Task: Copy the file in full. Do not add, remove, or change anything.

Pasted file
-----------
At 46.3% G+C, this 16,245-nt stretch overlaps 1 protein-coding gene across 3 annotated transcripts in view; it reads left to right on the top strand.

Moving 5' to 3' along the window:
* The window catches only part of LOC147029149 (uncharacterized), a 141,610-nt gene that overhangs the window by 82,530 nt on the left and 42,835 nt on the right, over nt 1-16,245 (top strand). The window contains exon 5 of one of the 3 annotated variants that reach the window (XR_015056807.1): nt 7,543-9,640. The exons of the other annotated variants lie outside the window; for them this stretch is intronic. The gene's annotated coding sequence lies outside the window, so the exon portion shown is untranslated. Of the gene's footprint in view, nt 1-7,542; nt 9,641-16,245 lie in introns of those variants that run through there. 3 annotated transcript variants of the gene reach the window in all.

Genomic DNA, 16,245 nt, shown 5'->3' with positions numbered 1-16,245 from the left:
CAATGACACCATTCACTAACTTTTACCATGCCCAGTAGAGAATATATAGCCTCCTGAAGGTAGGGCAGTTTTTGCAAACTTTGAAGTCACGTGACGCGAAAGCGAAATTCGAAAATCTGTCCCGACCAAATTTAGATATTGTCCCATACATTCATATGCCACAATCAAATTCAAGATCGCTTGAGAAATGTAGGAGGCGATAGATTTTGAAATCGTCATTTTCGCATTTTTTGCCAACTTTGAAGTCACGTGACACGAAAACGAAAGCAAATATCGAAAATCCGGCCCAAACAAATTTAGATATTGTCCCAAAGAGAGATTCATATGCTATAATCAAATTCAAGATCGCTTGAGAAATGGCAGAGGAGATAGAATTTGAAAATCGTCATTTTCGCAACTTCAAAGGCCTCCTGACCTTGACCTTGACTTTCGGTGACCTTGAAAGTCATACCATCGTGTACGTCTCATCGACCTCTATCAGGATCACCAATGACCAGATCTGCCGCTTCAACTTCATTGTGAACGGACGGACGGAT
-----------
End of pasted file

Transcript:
At 46.3% G+C, this 16,245-nt stretch overlaps 1 protein-coding gene across 3 annotated transcripts in view; it reads left to right on the top strand.

Moving 5' to 3' along the window:
* The window catches only part of LOC147029149 (uncharacterized), a 141,610-nt gene that overhangs the window by 82,530 nt on the left and 42,835 nt on the right, over nt 1-16,245 (top strand). The window contains exon 5 of one of the 3 annotated variants that reach the window (XR_015056807.1): nt 7,543-9,640. The exons of the other annotated variants lie outside the window; for them this stretch is intronic. The gene's annotated coding sequence lies outside the window, so the exon portion shown is untranslated. Of the gene's footprint in view, nt 1-7,542; nt 9,641-16,245 lie in introns of those variants that run through there. 3 annotated transcript variants of the gene reach the window in all.

Genomic DNA, 16,245 nt, shown 5'->3' with positions numbered 1-16,245 from the left:
CAATGACACCATTCACTAACTTTTACCATGCCCAGTAGAGAATATATAGCCTCCTGAAGGTAGGGCAGTTTTTGCAAACTTTGAAGTCACGTGACGCGAAAGCGAAATTCGAAAATCTGTCCCGACCAAATTTAGATATTGTCCCATACATTCATATGCCACAATCAAATTCAAGATCGCTTGAGAAATGTAGGAGGCGATAGATTTTGAAATCGTCATTTTCGCATTTTTTGCCAACTTTGAAGTCACGTGACACGAAAACGAAAGCAAATATCGAAAATCCGGCCCAAACAAATTTAGATATTGTCCCAAAGAGAGATTCATATGCTATAATCAAATTCAAGATCGCTTGAGAAATGGCAGAGGAGATAGAATTTGAAAATCGTCATTTTCGCAACTTCAAAGGCCTCCTGACCTTGACCTTGACTTTCGGTGACCTTGAAAGTCATACCATCGTGTACGTCTCATCGACCTCTATCAGGATCACCAATGACCAGATCTGCCGCTTCAACTTCATTGTGAACGGACGGACGGAT